You can access the audio version of this article and much more with the membership.
When I was researching this article, I assumed that I knew what are the popular stacks. However, upon the research, I saw that community management is this puzzle game that every maker is creating for themselves.
The community can vary from a group chat on Telegram, Whatsapp, or Twitter DMs to a premium course community. Community is often a perk in the benefits of joining a paid newsletter. The community can be created by a founder to connect with their target audience.
Each of those communities has a different toolset that fits the use case.
David's thread illustrated a plethora of tech stacks. Ranging from just Twitter to a complicated setup with paid newsletter and course attached.
In this article I will show you quick templates you can use for some general use cases:
- Community stack for starting things fast.
- Community stack for the event-first community.
- Community stack for the audio-first community.
- Community stack for the paid premium community.
Community stack for starting things fast
If you want to just start a community very fast here and now you don't need to overthink the setup. Slack and Discord are the easiest way to run a community
Set up of this community is very straightforward.
- Start a slack workspace or discord server.
- Take the invite link.
- Share it on Twitter.
This option is not to overthink the processes for your community. You just start and build on top of it. Both Slack and Discord have a very rich ecosystem of bots, so you can add customization during the process.
Community stack for event-first community
Event-based online communities are a very popular category. Starting an online community is much easier if you already have an established routine of meeting somewhere with a set time and date.
Recipe #1 for the event-first community.
- Use Zoom or Whereby or Icebreaker (or any other video conferencing app, literally even Google Meet will do).
- Use Lu.ma to create a beautiful landing page for it.
- Use Lu.ma to charge a one-time entrance fee or membership
- Use Lu.ma to create a newsletter for the event series and create a communication channel with your members.
- Use Lu.ma to charge one-time fees or memberships for participation
- Use Slack, Discord, or Circle to host your community.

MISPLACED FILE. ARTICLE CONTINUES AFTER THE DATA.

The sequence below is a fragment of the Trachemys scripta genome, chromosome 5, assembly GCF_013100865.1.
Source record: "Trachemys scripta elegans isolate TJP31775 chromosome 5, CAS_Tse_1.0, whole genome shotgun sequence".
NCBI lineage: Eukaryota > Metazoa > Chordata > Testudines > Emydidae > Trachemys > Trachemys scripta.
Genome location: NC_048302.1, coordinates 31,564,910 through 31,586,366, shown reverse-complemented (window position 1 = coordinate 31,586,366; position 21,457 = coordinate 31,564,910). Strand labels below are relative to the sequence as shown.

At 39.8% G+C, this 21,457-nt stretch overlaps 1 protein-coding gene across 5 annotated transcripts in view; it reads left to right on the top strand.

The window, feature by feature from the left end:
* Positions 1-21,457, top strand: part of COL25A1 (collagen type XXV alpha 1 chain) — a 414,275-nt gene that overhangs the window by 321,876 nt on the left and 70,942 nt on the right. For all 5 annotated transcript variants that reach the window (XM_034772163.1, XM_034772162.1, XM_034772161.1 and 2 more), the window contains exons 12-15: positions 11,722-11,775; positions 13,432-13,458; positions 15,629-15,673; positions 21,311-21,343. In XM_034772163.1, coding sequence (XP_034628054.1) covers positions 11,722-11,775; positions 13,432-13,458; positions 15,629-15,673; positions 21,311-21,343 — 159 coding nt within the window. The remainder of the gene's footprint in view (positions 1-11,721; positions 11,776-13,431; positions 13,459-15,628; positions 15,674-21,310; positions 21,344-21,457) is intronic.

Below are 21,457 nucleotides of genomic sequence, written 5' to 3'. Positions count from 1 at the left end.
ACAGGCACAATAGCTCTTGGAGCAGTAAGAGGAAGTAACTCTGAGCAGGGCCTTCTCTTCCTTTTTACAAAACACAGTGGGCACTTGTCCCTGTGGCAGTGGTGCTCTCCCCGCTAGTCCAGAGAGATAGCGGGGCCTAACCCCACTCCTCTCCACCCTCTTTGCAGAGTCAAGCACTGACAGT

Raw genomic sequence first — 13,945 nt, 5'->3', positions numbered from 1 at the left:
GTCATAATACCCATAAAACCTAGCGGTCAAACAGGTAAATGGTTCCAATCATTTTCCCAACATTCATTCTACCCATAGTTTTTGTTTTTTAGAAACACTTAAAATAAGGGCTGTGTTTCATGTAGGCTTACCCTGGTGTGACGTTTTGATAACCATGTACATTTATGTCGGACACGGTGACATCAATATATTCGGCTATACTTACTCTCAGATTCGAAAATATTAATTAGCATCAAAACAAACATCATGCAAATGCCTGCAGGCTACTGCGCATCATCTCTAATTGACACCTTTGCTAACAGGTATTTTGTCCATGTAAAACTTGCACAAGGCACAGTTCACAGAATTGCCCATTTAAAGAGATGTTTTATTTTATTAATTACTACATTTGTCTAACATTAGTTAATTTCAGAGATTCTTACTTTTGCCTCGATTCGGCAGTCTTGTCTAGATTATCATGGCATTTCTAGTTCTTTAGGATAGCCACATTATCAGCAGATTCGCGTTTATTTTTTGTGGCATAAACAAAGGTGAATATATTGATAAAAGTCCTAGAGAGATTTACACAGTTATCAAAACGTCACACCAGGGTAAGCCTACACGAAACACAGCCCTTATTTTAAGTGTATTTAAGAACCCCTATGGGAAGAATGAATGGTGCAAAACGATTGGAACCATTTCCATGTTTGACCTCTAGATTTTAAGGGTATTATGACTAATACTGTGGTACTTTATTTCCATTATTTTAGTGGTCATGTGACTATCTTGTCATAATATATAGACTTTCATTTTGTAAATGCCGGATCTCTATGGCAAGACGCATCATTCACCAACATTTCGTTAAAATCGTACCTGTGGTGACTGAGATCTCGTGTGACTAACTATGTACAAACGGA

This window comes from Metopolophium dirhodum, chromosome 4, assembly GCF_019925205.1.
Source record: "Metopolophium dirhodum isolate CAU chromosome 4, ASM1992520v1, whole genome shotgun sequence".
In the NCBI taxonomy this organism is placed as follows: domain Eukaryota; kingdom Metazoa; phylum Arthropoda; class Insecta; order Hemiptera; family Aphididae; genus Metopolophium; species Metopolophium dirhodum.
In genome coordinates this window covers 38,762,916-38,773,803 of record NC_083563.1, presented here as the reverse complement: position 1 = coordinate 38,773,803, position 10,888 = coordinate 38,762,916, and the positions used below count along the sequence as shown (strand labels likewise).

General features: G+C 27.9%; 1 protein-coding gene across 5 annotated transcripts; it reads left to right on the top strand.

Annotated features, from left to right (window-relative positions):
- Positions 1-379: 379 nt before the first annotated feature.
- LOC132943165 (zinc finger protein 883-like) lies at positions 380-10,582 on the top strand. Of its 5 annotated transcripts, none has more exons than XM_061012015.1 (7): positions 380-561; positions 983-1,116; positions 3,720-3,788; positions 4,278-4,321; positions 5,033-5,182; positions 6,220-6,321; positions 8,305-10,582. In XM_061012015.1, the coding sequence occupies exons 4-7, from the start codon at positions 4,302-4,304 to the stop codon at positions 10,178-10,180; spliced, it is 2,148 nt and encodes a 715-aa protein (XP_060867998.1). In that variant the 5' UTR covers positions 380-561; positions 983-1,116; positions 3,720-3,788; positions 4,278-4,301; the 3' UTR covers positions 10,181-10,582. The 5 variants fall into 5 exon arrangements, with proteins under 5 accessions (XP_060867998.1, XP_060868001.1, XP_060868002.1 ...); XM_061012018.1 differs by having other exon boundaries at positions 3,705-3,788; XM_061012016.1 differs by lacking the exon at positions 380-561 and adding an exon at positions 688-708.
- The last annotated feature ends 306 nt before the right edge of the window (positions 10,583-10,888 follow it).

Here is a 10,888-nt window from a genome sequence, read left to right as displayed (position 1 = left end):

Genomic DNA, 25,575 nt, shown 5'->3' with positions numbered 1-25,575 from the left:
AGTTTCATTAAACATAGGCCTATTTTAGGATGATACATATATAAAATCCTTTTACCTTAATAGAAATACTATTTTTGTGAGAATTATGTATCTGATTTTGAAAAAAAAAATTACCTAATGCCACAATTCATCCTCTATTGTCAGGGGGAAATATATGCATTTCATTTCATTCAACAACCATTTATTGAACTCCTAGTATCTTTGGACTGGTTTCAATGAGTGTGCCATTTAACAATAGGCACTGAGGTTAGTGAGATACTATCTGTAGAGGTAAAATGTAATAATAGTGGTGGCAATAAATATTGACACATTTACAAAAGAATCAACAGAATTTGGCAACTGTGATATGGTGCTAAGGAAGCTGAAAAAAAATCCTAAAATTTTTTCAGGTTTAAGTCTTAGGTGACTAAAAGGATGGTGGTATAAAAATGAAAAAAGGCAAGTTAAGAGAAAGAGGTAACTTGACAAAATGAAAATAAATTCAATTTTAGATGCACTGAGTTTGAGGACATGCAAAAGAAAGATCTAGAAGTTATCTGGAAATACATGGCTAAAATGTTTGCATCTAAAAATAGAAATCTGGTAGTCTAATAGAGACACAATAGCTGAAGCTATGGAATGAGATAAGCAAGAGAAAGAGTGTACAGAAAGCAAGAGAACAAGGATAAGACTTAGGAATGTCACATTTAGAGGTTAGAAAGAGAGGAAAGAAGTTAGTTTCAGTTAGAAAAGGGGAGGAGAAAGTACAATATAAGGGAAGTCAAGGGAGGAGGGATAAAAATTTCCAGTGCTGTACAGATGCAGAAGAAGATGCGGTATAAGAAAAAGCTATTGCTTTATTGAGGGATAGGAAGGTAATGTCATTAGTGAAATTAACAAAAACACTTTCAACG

Recipe #2 for the event-first community.
- Use Discord to host the community and events with their video and audio channels.
- Use Carrd to create a beautiful landing page for the community.
- Embed the Discord welcome screen into the landing page.
- Use Flurly if you want to monetize the community with memberships or one-time fees.
Community stack for audio community
Audio communities are relatively a new thing after Clubhouse entered the chat. It's still hard to define how audio will change the community-building landscape. As of now, I see it as more of a hybrid model. Audio only for conversations, but for the discovery and nuance it's more of the text.
Recipe #1 for the audio community.
- Use Clubhouse to host and record the conversations
- Use Lu.ma to build a beautiful landing page for the community and conversations.
- Use Lu.ma or Clubhouse native payments to monetize the conversations with one-time payments or memberships
Recipe #2 for the audio community.
- Use Space to host and record the conversations. You can have them set out as public or private.
- Use Carrd to make a landing page for the community.
- Use Flurly to monetize the community through memberships or one-time entrance fee.
Community stack for paid premium community
Premium communities usually are centered around educational programs or content. This community can be used to connect students to a cohort-based course.
Recipe #1 for premium paid community.
- Use Circle to host your community. Circle is a white label community tool, which means you can fully customize their branding and host it on your website.
- Use Memberful or Memberspace for secure sign-up of the members. Or you can use Flurly too.
- Use Zoom and Lu.ma to host your course or educational program if you have one.
- Use Notion for hosting your educational content.
Recipe #2 for premium paid community.
- Use Genevachat to host your community.
- Use Genevachat to host your educational sessions on the internal audio and video rooms.
- Use Flurly to monetize the Genevachat community.
This recipe are meant to help you jumpstart your community-building process. Take one use it for some time, to understand your needs and add other building blocks.
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